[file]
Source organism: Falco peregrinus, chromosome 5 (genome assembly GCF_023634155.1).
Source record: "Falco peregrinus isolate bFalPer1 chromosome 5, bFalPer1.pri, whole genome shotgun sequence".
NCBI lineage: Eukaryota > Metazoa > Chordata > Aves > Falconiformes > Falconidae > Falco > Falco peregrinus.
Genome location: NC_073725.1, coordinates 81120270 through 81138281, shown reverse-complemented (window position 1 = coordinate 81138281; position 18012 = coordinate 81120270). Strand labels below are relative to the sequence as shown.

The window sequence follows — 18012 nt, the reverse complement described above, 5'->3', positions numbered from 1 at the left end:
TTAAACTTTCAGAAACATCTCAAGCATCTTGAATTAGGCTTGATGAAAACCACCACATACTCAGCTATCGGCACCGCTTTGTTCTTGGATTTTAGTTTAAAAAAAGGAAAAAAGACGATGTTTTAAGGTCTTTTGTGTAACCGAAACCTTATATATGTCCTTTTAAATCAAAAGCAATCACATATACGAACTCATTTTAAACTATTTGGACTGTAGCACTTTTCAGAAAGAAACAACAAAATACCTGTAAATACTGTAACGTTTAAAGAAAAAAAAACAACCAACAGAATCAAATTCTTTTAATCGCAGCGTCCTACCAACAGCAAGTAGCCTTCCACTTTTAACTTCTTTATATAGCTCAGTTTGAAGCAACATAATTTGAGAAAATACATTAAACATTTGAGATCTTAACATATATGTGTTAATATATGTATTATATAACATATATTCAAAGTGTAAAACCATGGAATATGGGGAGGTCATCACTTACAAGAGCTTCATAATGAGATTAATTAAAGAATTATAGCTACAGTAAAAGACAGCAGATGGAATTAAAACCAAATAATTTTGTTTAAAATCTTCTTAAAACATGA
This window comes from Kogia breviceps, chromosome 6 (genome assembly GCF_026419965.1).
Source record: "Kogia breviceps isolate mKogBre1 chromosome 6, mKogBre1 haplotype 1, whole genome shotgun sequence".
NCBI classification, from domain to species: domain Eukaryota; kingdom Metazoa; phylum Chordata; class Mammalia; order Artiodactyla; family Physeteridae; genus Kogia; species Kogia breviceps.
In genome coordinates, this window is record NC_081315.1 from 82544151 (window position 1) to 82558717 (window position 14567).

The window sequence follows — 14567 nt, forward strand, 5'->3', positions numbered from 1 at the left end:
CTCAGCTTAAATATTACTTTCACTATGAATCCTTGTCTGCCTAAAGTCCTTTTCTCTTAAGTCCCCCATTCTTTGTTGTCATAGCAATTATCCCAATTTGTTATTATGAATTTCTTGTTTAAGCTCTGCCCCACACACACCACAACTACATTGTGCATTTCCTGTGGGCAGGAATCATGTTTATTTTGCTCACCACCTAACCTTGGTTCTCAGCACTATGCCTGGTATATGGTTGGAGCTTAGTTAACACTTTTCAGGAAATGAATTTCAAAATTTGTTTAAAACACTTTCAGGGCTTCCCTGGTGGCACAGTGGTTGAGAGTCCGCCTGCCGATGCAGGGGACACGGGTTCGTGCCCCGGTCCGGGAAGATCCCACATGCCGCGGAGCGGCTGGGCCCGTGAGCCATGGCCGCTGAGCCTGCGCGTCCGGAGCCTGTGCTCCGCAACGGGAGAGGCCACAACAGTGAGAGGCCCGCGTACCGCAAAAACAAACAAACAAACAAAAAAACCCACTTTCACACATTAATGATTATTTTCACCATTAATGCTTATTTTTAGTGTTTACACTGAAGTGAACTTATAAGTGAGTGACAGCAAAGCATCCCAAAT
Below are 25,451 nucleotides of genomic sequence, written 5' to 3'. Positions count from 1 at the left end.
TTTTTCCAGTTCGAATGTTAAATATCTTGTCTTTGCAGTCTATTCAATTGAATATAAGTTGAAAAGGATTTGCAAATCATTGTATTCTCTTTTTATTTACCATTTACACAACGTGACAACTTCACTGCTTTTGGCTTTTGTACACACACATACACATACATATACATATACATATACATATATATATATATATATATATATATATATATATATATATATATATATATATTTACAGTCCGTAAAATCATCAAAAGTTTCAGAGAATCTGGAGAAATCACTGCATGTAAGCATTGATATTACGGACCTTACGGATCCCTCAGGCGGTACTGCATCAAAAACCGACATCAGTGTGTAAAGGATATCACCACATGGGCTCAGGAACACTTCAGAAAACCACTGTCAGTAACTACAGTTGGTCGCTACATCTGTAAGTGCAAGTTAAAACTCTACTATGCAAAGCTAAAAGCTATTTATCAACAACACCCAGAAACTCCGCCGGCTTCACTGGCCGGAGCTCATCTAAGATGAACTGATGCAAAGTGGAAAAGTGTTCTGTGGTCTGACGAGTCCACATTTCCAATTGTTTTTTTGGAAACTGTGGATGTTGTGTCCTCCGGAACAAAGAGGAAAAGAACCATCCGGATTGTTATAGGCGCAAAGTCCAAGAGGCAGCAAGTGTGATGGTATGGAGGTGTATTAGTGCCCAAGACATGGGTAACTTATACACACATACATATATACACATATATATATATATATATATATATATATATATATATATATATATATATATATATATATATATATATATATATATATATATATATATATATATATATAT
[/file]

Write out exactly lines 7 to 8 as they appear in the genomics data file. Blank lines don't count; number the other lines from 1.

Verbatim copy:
This window comes from Kogia breviceps, chromosome 6 (genome assembly GCF_026419965.1).
Source record: "Kogia breviceps isolate mKogBre1 chromosome 6, mKogBre1 haplotype 1, whole genome shotgun sequence".